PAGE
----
There she goes, there she goes again.

Right there in the sacred pages of The New York Times.

You remember, I hope, Liz Spayd -- the pro-American Model of the press scribe who is currently serving as public editor at the Times. During the media meltdown after the election of Citizen Donald Trump as president, she wrote a column addressing the fact that the Gray Lady, as well as the rest of America's elite media, missed this story for some pretty obvious reasons.

The headline for her column said it all: "Want to Know What America’s Thinking? Try Asking."

In my second post about the MSM meltdown, I underlined this passage from her Times column:

Readers are sending letters of complaint at a rapid rate. Here’s one that summed up the feelings succinctly, from Kathleen Casey of Houston: “Now, that the world has been upended and you are all, to a person, in a state of surprise and shock, you may want to consider whether you should change your focus from telling the reader what and how to think, and instead devote yourselves to finding out what the reader (and nonreaders) actually think.”
Another letter, from Nick Crawford of Plymouth, Mich., made a similar point. “Perhaps the election result would not be such a surprise if your reporting had acknowledged what ordinary Americans care about, rather than pushing the limited agenda of your editors,” he wrote. “Please come down from your New York City skyscraper and join the rest of us.”

Well, bless her heart, Spayd is back with another column on this topic and, in it, she offers more insights from the flood of letters and emails continue to swamp her desk. This time the headline reads: "One Thing Voters Agree On: Better Campaign Coverage Was Needed."

First, a bit of factual information about this wave if feedback:

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Houston Chronicle's latest abortion-law package feels like another NARAL brochure

Houston Chronicle's latest abortion-law package feels like another NARAL brochure

Abortion is a big deal in Texas news these days, mainly because of a law that requires abortion clinics to meet the same safety standards as hospital-style surgical centers. The law also says that abortion doctors must have admitting privileges at a nearby hospital.

For instance, If you have a colonoscopy, or some other form of "minor" surgery, you have to show up at one of these surgical centers. The law obligates those who perform abortions to have the same safeguards used with these other procedures.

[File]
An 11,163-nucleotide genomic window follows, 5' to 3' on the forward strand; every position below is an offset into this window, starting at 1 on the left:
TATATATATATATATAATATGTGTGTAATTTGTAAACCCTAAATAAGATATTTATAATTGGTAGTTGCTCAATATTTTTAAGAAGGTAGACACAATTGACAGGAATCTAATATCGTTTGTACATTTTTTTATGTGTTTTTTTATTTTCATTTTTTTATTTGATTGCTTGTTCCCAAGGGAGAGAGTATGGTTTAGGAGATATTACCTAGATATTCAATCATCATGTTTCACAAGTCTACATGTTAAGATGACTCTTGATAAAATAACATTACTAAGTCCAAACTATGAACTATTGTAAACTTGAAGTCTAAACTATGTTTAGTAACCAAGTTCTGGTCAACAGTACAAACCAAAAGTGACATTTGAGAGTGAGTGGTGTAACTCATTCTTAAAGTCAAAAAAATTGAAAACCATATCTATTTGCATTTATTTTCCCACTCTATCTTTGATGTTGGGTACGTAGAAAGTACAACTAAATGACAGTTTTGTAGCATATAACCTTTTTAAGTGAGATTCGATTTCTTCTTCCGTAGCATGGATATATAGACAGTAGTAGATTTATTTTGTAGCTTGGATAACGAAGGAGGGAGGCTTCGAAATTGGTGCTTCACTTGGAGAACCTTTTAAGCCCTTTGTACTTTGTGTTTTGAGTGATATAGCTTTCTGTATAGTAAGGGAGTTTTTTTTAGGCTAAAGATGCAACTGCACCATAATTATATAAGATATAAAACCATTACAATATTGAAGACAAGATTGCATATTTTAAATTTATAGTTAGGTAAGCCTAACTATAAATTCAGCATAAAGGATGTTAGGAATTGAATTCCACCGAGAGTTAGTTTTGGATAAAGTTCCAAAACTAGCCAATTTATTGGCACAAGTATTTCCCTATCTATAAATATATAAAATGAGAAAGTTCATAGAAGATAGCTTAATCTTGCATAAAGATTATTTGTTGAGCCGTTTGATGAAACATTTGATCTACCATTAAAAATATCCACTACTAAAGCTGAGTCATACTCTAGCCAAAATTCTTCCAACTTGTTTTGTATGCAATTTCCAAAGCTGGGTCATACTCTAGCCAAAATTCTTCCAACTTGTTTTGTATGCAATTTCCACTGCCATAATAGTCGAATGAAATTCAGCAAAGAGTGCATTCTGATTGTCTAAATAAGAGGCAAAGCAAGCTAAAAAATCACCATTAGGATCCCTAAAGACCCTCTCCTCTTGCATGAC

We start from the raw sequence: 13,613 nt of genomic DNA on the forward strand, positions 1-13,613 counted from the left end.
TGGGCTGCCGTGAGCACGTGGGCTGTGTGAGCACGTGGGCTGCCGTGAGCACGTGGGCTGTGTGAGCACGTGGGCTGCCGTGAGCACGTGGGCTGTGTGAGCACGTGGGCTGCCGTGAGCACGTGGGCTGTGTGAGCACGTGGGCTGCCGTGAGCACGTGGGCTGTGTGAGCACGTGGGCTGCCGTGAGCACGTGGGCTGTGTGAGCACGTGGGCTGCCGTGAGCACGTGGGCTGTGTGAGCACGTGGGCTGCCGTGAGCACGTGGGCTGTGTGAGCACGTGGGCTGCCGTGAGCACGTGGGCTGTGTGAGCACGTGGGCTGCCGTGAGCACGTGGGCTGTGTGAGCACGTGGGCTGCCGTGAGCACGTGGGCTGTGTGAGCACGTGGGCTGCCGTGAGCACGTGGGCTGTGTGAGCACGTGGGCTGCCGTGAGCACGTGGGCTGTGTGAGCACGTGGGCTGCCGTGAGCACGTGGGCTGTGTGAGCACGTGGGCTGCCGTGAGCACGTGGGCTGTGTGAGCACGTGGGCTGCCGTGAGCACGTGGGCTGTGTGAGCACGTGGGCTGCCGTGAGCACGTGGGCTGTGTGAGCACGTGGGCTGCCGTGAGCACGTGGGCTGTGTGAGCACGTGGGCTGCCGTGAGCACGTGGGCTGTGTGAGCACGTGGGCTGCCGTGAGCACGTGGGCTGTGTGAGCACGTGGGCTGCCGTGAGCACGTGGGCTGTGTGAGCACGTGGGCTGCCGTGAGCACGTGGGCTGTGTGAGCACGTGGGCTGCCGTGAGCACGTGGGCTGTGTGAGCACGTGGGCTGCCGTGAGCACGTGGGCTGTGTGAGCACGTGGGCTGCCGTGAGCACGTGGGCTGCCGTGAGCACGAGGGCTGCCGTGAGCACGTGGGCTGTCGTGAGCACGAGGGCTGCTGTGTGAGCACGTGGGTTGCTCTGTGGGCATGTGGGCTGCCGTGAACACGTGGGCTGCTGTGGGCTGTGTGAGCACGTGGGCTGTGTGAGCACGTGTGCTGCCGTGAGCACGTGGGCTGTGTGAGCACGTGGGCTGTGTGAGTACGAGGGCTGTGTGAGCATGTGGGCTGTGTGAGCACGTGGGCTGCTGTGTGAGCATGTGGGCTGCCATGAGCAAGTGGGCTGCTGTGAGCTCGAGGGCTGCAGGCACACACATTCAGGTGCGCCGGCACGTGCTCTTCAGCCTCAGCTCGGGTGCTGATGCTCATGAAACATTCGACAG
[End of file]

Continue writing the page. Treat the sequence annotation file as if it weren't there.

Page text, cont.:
Logical, right? Not necessarily, according to its opponents, who will appear Wednesday before the Supreme Court to argue a case known as Whole Woman’s Health vs. Hellerstedt

This past week, the Houston Chronicle mounted a full-court press showcasing the dangers of this law. These stories sound straight out of the public-relations playbook for NARAL, the nation's oldest abortion-rights group whose acronym used to stand for National Association Abortion Rights Action League. It's now known as NARAL Pro-Choice America. A Chronicle story released this past weekend called “150 stories take aim at abortion stigma” starts thus:

They are attorneys and administrative assistants, actresses and anthropologists, computer scientists and clergy members. Millennials and baby boomers. Married and single.
All are women who have had abortions and whose stories were gathered in four legal briefs asking the U.S. Supreme Court to strike down a controversial Texas law that creates stricter regulations for clinics and doctors that provide abortions.

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M.Z. Hemingway unloads on news coverage of 'religious liberty,' while tmatt debates one detail

M.Z. Hemingway unloads on news coverage of 'religious liberty,' while tmatt debates one detail

What we have here, gentle readers, is a take-no-prisoner headline, care of GetReligion emeritus M. Z. Hemingway at The Federalist.

You were expecting someone else?

Dumb, Uneducated, And Eager To Deceive: Media Coverage Of Religious Liberty In A Nutshell

Oh my, and if that isn't enough, there is this rather blunt -- some would say "brutal" -- subtitle to finish the job:

Most Reporters Are Simply Too Ignorant To Handle The Job

Now, if you have not read this long and very detailed piece yet, then head right over there and do so. But as you read it I want you to look for the one very important point in this article with which I want to voice my disagreement. No. It's not the George Orwell quote. That one was on the target, methinks.

Read it? Now, let's proceed.